HARTFORD, CT – Passing legislation revamping the juvenile justice system, one of Gov. Dannel P. Malloy’s signature initiatives this year, failed to make it through the Judiciary Committee Friday.
An attempt to amend the governor’s bill to “study’’ the issue failed, as the committee’s 5 p.m. deadline came and went.
Rep. William Tong, D-Stamford, tried to get fellow committee members on board by calling the study bill a “complete change” from the original legislation, but his request fell on deaf ears.
“It’s unfortunate that the clock ran out before the Judiciary Committee concluded all of its business,” Kelly Donnelly, spokesperson for Malloy said. “But the good thing about our legislative process is that conversations about important issues such as these can and will continue this year – especially when they have budget implications.”
Malloy has been pushing for two years to get the General Assembly to recognize that the adolescent brain isn’t fully developed until the age of 25, but he’s been met with mostly Republican resistance. There’s another group of socially conservative Democrats who believe state and federal law says 18 year olds are adults and there’s no reason to change that.
Malloy’s original proposal would have changed how 18 to 20 year olds are treated by the state court system. Instead of being treated as adults they would be given “youthful offender” status and handled by the state’s juvenile justice system.
The governor has said those arrested for offenses such as “public drinking, possession of alcohol, drug offenses, shoplifting” would be the likely benefit from the legislation.
Rep. Vincent Candelora, R-North Branford, said one of his concerns about raising the age is that he didn’t understand why 18 year olds “could serve in the armed forces, go off to college,” but wouldn’t be considered adults when it came to the justice system.
Candelora, who was speaking for the Republican caucus, also said Republicans didn’t feel like their input on the initiative was sought or wanted.
The governor has had to repeatedly beat back critics of his initiative – both this year and last – who say it coddles young criminals.
Malloy has said the youthful offender status he proposed would not apply to the most serious crimes, including Class A felonies and violence crimes. Motor vehicle crimes would also have remained in adult court under his proposal.
A youthful offenders wouldn’t be incarcerated for more than four years, police and court records of the charge would have been automatically erased if that individual did not re-offend within four years after sentencing, and court proceedings for this population would have been open to the public even though the arrest records will remain confidential.
Malloy’s proposed legislation contained elements of a report, written by Lael Chester and Vincent Schiraldi of Harvard’s Kennedy School, which was submitted to the legislature’s Juvenile Justice Policy and Oversight Committee (JJPOC) with recommendations for juvenile justice reform.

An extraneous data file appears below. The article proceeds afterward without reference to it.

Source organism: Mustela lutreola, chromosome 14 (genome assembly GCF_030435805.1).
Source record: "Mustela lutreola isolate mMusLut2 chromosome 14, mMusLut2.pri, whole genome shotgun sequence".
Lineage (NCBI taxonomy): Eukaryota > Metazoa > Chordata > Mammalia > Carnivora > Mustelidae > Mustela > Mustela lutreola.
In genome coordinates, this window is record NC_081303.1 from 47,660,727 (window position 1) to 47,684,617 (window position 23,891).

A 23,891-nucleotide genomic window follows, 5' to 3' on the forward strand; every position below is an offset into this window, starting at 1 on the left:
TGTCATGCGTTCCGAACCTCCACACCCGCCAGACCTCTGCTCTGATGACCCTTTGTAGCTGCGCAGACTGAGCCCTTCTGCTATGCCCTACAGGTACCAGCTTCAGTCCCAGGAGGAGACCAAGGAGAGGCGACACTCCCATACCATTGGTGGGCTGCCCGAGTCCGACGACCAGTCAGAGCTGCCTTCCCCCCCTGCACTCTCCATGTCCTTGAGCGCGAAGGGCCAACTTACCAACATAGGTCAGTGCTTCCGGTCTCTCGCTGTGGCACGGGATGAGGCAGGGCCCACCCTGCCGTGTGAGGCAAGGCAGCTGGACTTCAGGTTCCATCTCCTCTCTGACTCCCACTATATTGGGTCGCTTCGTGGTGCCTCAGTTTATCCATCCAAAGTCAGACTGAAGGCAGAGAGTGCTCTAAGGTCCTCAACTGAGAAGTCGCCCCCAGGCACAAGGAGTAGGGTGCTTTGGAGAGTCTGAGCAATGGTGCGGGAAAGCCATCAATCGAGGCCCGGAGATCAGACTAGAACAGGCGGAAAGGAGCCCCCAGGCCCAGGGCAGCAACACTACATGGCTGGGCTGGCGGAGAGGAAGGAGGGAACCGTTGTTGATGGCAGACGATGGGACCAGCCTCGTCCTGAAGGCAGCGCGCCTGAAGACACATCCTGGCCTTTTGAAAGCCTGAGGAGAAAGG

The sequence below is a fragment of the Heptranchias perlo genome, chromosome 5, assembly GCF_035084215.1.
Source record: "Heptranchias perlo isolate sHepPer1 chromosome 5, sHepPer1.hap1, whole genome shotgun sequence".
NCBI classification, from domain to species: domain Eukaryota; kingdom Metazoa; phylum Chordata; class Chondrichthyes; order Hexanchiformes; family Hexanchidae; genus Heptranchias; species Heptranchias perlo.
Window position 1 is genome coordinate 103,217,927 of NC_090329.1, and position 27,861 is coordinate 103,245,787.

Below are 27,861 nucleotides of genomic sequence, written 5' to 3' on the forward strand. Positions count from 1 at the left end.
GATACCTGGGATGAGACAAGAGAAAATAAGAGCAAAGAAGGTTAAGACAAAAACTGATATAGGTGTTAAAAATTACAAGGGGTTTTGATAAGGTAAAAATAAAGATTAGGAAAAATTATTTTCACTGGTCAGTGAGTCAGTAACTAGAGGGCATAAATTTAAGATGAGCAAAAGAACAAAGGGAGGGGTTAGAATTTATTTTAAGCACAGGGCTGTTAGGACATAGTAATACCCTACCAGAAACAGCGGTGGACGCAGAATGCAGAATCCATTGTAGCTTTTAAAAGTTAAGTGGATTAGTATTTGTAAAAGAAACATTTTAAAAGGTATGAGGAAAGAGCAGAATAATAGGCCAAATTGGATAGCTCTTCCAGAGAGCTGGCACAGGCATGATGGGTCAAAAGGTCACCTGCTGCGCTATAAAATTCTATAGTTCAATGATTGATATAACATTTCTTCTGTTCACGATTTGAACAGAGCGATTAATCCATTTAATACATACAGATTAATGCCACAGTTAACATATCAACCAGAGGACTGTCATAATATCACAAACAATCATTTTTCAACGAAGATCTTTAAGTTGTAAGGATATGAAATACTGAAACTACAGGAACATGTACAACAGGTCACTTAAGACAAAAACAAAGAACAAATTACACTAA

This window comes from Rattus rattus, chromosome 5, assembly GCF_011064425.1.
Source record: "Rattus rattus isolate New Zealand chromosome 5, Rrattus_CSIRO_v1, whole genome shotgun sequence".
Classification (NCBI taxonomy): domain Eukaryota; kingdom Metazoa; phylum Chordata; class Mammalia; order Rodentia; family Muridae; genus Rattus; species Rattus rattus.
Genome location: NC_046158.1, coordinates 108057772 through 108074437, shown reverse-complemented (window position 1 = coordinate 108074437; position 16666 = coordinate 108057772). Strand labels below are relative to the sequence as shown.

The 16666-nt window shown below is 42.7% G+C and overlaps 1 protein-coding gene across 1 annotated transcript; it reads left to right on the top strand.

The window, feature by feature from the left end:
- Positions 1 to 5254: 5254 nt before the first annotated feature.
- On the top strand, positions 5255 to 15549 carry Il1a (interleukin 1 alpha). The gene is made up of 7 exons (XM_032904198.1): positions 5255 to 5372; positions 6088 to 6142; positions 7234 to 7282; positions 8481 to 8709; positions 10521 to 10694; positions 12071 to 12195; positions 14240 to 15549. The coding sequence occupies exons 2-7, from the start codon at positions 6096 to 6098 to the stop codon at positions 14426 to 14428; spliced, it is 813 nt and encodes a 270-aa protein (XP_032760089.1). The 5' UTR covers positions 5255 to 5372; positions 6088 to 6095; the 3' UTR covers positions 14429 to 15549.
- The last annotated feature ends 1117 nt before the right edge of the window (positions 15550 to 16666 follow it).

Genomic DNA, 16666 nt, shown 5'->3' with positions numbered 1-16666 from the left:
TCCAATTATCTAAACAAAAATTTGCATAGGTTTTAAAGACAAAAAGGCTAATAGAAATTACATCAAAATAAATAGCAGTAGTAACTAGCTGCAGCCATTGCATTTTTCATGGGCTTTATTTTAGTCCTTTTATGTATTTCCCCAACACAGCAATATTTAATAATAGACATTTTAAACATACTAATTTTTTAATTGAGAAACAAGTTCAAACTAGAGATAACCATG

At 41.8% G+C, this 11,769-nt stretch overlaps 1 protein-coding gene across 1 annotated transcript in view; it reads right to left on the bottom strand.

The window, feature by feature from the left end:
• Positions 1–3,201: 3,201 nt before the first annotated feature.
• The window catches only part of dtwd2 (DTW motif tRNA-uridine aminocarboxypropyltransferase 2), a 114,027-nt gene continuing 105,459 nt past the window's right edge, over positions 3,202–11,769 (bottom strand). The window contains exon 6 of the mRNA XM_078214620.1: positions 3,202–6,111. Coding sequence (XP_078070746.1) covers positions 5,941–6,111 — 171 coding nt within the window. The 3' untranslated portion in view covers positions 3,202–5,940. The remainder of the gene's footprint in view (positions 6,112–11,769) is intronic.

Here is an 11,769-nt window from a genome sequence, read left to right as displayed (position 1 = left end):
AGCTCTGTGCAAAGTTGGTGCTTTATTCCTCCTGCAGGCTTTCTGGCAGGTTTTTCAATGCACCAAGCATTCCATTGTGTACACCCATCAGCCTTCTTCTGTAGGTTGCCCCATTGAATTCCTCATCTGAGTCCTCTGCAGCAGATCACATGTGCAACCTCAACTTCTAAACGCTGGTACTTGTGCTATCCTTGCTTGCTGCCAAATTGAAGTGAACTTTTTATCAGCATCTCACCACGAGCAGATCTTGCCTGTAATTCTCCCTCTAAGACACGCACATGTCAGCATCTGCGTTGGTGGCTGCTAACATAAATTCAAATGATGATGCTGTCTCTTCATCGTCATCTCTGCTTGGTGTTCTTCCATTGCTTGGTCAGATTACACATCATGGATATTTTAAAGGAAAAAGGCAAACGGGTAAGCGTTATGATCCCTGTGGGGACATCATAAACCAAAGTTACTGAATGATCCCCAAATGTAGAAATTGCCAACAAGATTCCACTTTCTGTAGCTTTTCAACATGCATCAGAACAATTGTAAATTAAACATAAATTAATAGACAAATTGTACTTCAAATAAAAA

Both Malloy and Schiraldi repeatedly stated that research shows that the brain of a younger person hasn’t fully developed until at least age 25, and, both said, younger people shouldn’t suffer their whole lives for “stupid mistakes” they make as teenagers.
“We know for a fact that the longer we keep young people out of the adult criminal justice system, the less likely they are to commit crimes and become incarcerated as adults,” Malloy said.
The governor added that the majority of young people incarcerated are minorities and he believes current law has a “disproportionate racial impact.”
The “young adults” category, under Malloy’s plan, would be phased in over time, beginning with adjusting the age of the juvenile justice system’s jurisdiction through age 18 on July 1, 2018; through age 19 on July 1, 2019; and through age 20 on July 1, 2020.
The number of inmates between the ages of 18 to 21 in Connecticut Department of Correction custody has declined 60 percent since 2009, for a total reduction of 1,252 inmates. There are currently over 800 inmates between the ages of 18 to 21 in DOC custody.
One of the problems Candelora had with the study proposal is that the study was to be performed by (JJPOC) and the Sentencing Commission. Candelora said that’s a group that is predisposed to lean toward lessening penalties toward those younger than 21.
New Haven State Rep. Toni Walker, who also chairs the JJPOC, stressed that decreasing the number of prison inmates saves the state money — during a time when next year’s budget is running more than a $1.7 billion deficit.
Malloy estimated as part of his budget proposal that his proposal to close a prison, raise the age, change bail and reduce the inmate population will save the state about $11.8 million in 2018.
Since there are fiscal implications for the proposal it’s possible it could be raised as part of the budget or another bill.